ChatGPT can fabricate pretty convincing medical data, according to a new paper published in Patterns.
This will make it easier than ever to publish fraudulent research, according to the paper’s authors.
“Reasons for fabricating research using an AI-based technology include financial gain, potential fame, promotion in academia, and curriculum vitae building, especially for medical students who are in increasingly competitive waters,” they write.
The researchers asked ChatGPT to generate an abstract for a scientific paper about the effects of two different drugs on rheumatoid arthritis, using data from 2012 to 2020.
The chatbot returned a convincing-sounding abstract, giving real numbers and – when the researchers prompted it – saying that one drug worked better than another.
ChatGPT only takes in data up to 2019, so it couldn’t have any figures from 2020.
It also claimed to have taken these numbers from a private database, which requires a fee to access.
“Within one afternoon, one can find themselves with dozens of abstracts that can be submitted to various conferences for publication,” caution the researchers.
“Upon acceptance of an abstract for publication, one can use this same technology to write their manuscript, completely built upon fabricated data and falsified results.”
The researchers point out that there can be positive ways for researchers to use AI.
“Utilising an AI for research is not an inherently malicious endeavour,” they write.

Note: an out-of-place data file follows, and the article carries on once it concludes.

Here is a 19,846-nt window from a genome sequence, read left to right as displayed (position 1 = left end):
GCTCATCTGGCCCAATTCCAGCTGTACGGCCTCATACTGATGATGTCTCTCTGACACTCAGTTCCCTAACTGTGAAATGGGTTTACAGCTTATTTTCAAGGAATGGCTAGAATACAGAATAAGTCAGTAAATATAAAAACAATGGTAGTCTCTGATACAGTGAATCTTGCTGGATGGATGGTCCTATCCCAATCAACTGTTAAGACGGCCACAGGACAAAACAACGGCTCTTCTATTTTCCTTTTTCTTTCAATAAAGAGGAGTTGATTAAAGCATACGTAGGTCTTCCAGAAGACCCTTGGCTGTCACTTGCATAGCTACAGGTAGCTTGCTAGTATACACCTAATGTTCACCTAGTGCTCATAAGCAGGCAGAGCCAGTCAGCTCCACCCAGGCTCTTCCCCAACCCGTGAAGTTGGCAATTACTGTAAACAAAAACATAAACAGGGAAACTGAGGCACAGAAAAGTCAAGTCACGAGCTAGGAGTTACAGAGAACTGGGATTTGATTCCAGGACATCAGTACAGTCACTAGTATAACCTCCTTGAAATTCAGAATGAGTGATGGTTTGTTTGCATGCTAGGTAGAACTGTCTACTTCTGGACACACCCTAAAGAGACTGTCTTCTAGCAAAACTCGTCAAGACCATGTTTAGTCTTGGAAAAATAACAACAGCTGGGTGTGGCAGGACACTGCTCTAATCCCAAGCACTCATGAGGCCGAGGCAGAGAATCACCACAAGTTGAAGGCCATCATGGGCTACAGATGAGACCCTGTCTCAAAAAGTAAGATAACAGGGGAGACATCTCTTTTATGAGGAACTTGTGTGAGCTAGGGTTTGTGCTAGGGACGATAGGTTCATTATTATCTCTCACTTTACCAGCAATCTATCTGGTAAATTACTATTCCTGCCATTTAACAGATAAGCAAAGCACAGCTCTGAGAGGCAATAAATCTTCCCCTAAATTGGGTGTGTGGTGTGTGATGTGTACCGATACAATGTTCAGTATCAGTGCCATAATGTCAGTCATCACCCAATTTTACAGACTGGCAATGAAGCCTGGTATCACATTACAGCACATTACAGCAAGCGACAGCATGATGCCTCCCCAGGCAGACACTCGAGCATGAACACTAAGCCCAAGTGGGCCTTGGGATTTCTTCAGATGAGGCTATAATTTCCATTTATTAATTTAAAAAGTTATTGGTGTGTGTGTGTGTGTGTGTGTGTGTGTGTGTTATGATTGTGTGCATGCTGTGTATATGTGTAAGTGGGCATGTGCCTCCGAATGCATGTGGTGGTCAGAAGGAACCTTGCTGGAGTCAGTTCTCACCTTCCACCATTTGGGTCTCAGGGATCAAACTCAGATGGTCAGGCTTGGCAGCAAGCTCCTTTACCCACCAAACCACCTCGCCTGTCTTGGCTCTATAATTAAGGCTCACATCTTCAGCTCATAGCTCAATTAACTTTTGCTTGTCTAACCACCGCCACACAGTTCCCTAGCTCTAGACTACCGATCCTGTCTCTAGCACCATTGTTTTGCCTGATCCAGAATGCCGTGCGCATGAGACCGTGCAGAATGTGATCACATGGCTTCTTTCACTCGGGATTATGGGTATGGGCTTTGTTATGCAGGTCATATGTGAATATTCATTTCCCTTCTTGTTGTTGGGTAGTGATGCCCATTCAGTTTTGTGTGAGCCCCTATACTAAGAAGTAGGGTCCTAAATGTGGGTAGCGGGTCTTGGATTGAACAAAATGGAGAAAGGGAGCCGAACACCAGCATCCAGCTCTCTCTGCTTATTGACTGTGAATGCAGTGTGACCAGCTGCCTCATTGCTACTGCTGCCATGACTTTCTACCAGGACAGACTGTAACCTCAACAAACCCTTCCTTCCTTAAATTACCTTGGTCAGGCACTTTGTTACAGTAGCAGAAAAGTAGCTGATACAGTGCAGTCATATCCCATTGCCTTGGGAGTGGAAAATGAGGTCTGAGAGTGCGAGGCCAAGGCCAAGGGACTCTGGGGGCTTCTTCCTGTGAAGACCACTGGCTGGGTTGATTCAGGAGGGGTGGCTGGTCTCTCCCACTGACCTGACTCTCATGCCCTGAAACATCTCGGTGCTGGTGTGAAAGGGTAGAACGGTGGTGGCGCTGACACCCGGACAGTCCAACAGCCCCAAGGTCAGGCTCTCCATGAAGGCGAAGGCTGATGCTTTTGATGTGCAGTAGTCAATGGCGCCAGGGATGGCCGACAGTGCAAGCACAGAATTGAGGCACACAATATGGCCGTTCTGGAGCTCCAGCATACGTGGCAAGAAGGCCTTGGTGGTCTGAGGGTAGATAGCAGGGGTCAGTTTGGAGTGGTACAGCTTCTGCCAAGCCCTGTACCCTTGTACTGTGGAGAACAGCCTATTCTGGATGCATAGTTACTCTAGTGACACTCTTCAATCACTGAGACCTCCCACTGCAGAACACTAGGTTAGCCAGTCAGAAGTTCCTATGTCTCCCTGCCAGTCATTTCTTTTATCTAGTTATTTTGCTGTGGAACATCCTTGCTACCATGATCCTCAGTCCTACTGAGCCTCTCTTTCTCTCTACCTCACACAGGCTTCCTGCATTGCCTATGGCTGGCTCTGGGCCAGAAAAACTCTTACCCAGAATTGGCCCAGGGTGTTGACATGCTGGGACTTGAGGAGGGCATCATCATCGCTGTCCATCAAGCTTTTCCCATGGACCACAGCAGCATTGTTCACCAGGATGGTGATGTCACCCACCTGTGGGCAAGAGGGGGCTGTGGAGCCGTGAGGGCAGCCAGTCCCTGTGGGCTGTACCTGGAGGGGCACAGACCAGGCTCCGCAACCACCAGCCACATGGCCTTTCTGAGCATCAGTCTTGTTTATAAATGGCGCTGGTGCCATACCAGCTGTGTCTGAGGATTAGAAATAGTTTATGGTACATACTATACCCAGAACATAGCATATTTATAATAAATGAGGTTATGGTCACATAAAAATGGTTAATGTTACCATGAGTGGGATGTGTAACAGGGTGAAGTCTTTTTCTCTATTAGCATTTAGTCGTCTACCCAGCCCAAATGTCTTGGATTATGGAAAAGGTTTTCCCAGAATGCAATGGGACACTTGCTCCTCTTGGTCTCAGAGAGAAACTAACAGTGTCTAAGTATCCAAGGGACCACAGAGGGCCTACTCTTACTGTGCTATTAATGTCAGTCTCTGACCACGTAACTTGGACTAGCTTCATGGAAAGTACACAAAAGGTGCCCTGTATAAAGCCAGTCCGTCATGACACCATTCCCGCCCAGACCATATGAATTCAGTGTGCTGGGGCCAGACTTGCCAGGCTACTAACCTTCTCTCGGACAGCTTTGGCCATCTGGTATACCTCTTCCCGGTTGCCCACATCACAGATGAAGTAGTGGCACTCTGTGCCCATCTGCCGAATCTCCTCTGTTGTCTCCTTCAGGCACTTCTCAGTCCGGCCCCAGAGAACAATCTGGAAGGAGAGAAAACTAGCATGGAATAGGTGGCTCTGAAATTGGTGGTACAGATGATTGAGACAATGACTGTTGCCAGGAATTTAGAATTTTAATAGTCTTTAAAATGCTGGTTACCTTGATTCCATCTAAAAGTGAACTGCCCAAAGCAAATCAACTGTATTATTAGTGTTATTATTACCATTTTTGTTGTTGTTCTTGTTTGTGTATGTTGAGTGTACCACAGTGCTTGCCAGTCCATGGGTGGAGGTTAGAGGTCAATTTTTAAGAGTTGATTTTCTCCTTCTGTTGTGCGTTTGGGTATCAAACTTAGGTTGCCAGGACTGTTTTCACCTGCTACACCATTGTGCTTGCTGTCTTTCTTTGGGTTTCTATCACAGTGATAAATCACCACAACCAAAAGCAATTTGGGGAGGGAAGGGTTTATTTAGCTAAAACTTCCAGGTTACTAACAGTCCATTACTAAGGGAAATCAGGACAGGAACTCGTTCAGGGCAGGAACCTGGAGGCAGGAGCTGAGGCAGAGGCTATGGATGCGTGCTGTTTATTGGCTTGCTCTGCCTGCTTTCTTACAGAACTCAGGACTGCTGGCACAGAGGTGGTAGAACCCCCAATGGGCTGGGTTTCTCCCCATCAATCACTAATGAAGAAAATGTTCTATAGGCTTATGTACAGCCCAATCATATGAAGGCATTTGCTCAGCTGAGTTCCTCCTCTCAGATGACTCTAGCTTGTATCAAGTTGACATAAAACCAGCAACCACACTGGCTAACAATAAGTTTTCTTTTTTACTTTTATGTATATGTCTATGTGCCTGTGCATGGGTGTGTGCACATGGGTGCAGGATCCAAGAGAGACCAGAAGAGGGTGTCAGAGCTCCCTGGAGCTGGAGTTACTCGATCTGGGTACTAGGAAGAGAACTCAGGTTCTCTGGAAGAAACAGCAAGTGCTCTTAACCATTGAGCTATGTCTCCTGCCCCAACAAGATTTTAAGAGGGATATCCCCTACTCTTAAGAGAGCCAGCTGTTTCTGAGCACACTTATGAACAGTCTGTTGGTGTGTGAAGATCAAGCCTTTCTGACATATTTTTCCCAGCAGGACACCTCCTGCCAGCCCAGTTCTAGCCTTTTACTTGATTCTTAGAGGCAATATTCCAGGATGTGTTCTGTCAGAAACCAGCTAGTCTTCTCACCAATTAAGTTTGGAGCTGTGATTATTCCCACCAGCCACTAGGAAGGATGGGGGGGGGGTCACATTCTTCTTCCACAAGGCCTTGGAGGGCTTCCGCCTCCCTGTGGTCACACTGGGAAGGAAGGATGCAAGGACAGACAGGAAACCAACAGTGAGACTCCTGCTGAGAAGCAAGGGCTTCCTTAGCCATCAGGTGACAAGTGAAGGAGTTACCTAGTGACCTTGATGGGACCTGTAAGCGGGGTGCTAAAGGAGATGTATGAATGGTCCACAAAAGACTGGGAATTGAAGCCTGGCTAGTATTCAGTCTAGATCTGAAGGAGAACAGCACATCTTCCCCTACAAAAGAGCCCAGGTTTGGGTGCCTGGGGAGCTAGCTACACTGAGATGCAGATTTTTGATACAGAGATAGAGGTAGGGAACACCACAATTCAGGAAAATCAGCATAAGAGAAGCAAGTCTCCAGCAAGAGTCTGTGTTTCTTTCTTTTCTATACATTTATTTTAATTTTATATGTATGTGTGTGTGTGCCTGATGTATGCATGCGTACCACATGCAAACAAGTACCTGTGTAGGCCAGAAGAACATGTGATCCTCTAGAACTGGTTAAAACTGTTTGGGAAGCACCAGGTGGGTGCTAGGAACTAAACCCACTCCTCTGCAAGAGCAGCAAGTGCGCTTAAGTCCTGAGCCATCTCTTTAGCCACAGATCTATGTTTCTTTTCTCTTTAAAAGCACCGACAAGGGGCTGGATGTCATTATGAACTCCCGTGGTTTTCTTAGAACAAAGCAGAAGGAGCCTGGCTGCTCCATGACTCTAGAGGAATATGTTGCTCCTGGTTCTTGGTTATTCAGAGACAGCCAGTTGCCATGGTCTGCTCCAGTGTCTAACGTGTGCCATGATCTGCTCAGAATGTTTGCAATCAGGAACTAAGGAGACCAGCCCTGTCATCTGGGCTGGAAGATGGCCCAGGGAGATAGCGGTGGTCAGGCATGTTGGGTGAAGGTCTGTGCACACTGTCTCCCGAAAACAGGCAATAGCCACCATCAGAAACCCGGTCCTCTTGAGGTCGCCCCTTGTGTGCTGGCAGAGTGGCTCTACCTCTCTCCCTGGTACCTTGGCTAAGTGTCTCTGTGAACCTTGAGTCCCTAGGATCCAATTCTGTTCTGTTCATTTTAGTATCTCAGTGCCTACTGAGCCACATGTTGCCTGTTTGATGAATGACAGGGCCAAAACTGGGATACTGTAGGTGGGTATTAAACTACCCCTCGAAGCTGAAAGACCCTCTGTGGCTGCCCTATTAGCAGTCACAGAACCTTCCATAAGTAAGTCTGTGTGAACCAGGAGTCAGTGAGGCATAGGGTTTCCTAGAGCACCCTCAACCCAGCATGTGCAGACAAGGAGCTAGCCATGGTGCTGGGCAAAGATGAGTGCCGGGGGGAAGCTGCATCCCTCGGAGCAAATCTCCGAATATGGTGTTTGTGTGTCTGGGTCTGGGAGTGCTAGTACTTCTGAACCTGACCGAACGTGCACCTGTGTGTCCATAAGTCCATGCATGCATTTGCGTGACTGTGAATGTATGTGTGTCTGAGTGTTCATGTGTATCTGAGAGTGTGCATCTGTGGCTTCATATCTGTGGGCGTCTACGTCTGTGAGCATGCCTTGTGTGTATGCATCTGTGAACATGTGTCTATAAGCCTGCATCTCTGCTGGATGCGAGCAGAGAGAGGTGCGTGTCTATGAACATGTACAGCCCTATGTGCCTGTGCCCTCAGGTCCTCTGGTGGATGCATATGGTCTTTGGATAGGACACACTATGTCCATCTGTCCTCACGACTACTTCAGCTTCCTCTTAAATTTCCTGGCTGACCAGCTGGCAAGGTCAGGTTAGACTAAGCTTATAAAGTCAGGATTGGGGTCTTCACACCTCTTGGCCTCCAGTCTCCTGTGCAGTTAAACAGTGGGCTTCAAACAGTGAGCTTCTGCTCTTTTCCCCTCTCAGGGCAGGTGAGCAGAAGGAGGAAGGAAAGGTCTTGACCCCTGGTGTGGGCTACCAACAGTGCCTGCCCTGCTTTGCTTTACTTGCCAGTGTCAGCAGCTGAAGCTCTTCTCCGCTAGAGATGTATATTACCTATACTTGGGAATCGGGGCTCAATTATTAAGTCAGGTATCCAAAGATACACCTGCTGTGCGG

“Asking an AI to grammar-check work or write a conclusion for legitimate results found in a study are other uses an AI may incorporate into the research process to cut out busywork that may slow down the scientific research process.”
They say that their own paper was grammatically checked by an AI.
“The issue arises when one utilises data that are not existent to fabricate results to write research, which may easily bypass human detection and make its way into a publication.
“These published works pollute legitimate research and may affect the generalisability of legitimate works.”
They say that the research community should be thinking about how best to bring in safeguards against this threat.
Originally published by Cosmos as ChatGPT can make real-seeming fake data
Ellen Phiddian is a science journalist at Cosmos. She has a BSc (Honours) in chemistry and science communication, and an MSc in science communication, both from the Australian National University.
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